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Google's Deal For DoubleClick Could Be The End Of Yahoo

Unless you live in a cave (not that there is anything wrong with that), you probably know by now that late last week Google agreed to buy online ad services company DoubleClick for $3.1 billion. Google paid through the nose for DoubleClick -- roughly 10 times revenue. Everyone has been talking about how this deal kept Microsoft from owning the display ad space. While I t
Unless you live in a cave (not that there is anything wrong with that), you probably know by now that late last week Google agreed to buy online ad services company DoubleClick for $3.1 billion. Google paid through the nose for DoubleClick -- roughly 10 times revenue. Everyone has been talking about how this deal kept Microsoft from owning the display ad space. While I think that was one of the reasons Google executed this deal, there is a bigger one. Combined with AdWords, DoubleClick could give Google the ammunition it needs to kill Yahoo.If Google had any one weakness when it came to fighting Yahoo, it was display advertising. Not anymore. This deal gives Google a straight shot into the world of online branding. Google has been working for the last several years to build relationships with Madison Avenue. Now Google can use DoubleClick to enhance these relationships.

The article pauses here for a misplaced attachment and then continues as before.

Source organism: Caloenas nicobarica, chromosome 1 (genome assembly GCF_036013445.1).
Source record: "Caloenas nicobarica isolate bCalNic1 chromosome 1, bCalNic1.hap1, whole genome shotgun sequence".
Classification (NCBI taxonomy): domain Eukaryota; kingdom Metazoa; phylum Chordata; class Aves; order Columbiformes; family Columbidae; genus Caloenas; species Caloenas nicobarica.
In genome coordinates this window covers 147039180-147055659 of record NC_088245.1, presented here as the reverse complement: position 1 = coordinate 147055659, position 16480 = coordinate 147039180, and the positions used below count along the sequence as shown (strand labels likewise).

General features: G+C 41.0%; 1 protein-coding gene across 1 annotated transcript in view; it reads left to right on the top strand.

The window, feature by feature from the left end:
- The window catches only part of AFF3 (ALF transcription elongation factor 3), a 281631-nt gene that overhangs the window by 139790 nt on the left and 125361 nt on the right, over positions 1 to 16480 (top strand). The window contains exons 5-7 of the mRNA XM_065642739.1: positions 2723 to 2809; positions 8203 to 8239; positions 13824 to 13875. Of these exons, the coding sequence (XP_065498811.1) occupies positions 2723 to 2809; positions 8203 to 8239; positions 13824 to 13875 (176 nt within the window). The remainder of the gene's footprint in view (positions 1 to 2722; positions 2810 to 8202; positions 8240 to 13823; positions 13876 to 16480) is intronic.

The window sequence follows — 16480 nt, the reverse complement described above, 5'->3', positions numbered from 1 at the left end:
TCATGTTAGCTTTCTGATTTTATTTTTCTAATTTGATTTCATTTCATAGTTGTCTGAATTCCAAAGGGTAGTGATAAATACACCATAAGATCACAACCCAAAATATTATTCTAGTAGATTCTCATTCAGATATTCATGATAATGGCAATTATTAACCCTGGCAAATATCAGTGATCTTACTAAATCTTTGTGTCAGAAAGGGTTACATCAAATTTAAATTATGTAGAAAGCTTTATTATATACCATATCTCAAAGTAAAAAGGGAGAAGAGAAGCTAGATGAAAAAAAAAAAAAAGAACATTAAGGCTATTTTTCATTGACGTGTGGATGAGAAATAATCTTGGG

Even more important, Google can combine its AdWords and contextual advertising technologies with DoubleClick's platform and backlog of data to deliver the most comprehensive, contextual, and behaviorally driven online ad solution on the market.

I think one of the big reasons Google agreed to this deal is the recent success of Yahoo's Panama ad platform. According to recent reports, it looks like Yahoo may report significant growth in online ad sales in the first quarter, thanks in large part to Panama:


Yahoo, the owner of the most-visited U.S. Web site, today may say sales rose 11% in the first quarter, which included two months of Panama ads. Sales probably reached $1.21 billion, according to the average estimate of 26 analysts surveyed by Bloomberg. Net income may have been little changed at $158.7 million, or 11 cents a share.

Now that Google has DoubleClick, I don't see Panama's advantages lasting more than six months, tops. By that time, Google should have integrated DoubleClick's technology and data into its ad systems.

What do you think? Will DoubleClick give Google the ability to drive Yahoo out of business?